Perhaps you’ve noticed, we are living amidst one of the most contentious and polarizing periods in American history.
Hatefulness between people of differing opinions has become so extreme that, unless we think alike, we can’t stand each other anymore.
We used to make friends with those who had the same interests as us, like hiking, horses, sports or hobbies.
Now, we tend to make friends with people who have the same political views.
We’re no longer seeing the full complexity of people with whom we disagree.
Instead, we’re sorting ourselves by ideology in bunkers. It’s fracturing long-term friendships, tearing apart families, and it’s making us miserable.
So why do we do it?
It’s important to note that political division, in and of itself, is not new.
It has plagued society for centuries.
That’s why political conversation used to be a taboo subject.
What is new is that we now see our differences as ones of basic morality, core values and character.
The significance of this shift cannot be overlooked.
Social media, with its encouragement of short, snappy, judgmental statements, isn’t helping.
We have replaced thoughtful and nuanced consideration with bold, attention-getting assertions that earn the most retweets and likes. And it’s feeding our egos in unhealthy ways.
This notion of “my idea is better and more correct than yours because it is” gets us nowhere, says world-renowned researcher, author and speaker Brené Brown.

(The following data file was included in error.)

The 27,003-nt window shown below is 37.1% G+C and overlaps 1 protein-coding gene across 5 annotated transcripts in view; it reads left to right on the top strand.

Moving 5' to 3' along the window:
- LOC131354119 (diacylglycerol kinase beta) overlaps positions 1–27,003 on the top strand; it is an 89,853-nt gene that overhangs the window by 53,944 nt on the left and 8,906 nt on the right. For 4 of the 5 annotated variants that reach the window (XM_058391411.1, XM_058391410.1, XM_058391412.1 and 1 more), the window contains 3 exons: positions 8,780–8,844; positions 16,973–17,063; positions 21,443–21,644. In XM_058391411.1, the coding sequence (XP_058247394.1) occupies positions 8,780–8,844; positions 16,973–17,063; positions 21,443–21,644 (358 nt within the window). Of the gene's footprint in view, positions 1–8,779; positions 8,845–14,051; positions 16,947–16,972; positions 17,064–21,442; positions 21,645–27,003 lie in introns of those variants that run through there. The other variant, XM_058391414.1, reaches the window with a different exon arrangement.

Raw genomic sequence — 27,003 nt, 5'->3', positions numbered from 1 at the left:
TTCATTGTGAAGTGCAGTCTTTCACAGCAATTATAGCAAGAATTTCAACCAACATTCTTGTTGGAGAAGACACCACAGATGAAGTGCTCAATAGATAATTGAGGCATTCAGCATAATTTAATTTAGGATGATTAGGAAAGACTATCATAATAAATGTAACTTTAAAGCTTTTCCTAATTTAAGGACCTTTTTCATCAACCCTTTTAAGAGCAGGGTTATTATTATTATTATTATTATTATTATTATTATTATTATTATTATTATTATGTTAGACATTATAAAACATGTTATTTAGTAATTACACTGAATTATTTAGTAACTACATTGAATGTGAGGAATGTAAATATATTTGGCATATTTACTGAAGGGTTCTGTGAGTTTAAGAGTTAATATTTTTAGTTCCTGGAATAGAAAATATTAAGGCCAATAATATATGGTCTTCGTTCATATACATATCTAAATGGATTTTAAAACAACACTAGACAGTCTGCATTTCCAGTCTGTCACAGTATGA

What we need to focus on instead, she says, is our sense of belonging.
Without belonging to a group, we tend to feel lonely and disconnected.
But in the past 20 years or so — for whatever reason — we have sorted ourselves into factions of those who have the same belief system as ourselves.
It’s gotten to the point where we have very little interest in people who don’t believe like us.
In the last couple of years, we have taken it to a shocking extreme: “I don’t particularly know you, but I’m glad you hate those people too.”
This binding commonality of distrust and hatred directed toward another group is exactly what is driving us apart today.
“We are neurobiologically wired to take care of each other,” Brown reminds us.
“But, when we use hateful language to prove that we are right, and the other side is wrong, we begin the process of dehumanizing them. And once we dehumanize people, we have permission to say or do anything we want to them.”
How do we solve this massive problem?
It begins with listening.
It begins by having conversations with people from the other side of the divide and being open to the possibility that we might all grow and learn from one another.
A little more listening to understand, a little less trying to convince and a lot more intellectual humility would do everyone a world of good.
As people of faith, we often say, “Peace be with you” to each other.
We do not say “Peace be with you if you agree with me.”
This is because we affirm that, deep down, we are all one human family.
We are more — much more — than our opinions.
Love is at the center of our faith, and love is what will bring us back together.
So, the next time we go toe to toe with someone whose opinion sets us off, let us remember to pause, take a breath, set our egos aside and ask ourselves: What is love asking me to do right now?
And then listen.
Issues of Faith is a rotating column by five religious leaders on the North Olympic Peninsula. The Rev. Kate Lore is a minister at the Quimper Unitarian Universalist Fellowship in Port Townsend. Her email is [email protected]